A Confidentiality Agreement, First and Foremost

The company should have a draft confidentiality agreement drawn up to ensure that it has properly protected itself before providing any confidential information to third parties. No sensitive information should be given before they have signed such an agreement. Furthermore, it may be interesting to consider the sequence, or the order in which the information will be provided. Elements which could be more harmful to the company’s future operations, should the proposed transaction not take place, should be disclosed to the other party at a later date than other elements of a more general nature.

Plan ahead so you can Negotiate Better

Being properly prepared for legal due diligence reflects well on your company and projects a professional image. You will be able to respond more quickly when asked to provide information, and the correction of any irregularities uncovered during this preparation will reduce the comments received and, accordingly, the delays and costs incurred. Should certain important problems be identified during this review, you would then have the opportunity to consider them ahead of time, rather than simply reacting when informed of the situation by the buyer or financier. You will then be able to decide on the strategy you will adopt to deal with these issues during negotiations.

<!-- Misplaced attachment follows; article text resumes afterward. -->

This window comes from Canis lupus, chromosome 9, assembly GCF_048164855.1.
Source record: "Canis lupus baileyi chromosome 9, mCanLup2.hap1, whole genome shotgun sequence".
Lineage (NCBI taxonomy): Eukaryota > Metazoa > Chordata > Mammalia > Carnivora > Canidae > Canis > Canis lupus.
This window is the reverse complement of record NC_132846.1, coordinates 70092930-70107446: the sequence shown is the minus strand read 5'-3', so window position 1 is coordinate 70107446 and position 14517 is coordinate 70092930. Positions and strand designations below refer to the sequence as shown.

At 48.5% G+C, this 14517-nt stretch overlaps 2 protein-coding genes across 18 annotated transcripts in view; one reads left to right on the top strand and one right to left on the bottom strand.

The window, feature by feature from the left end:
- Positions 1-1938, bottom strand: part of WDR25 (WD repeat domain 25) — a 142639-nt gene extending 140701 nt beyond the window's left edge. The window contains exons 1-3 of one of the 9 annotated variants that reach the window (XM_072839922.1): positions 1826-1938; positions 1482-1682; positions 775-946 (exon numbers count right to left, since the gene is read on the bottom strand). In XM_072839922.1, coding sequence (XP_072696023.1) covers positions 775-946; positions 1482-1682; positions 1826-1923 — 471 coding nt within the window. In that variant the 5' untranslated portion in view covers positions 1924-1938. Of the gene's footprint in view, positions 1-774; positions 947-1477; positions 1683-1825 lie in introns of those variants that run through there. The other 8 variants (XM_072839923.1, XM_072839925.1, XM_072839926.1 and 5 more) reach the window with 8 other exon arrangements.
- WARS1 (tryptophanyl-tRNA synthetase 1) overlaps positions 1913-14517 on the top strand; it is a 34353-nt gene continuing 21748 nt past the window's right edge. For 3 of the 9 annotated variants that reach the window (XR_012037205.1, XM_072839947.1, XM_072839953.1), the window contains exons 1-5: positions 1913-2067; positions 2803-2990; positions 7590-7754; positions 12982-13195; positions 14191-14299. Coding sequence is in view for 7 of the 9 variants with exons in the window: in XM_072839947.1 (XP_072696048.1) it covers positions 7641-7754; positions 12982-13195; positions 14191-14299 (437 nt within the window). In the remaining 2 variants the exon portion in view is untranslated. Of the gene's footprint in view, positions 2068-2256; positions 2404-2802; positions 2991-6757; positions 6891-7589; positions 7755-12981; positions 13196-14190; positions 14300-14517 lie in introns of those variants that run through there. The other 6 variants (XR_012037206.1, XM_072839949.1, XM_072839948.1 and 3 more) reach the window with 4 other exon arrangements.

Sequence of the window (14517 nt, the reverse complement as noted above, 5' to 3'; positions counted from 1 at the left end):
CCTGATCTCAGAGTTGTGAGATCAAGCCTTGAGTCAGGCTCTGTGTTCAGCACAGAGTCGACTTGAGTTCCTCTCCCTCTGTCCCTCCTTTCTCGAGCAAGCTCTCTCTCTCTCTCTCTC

It is undoubtedly in your best interest to take a proactive, rather than reactive, approach towards legal due diligence and to be as well prepared as possible.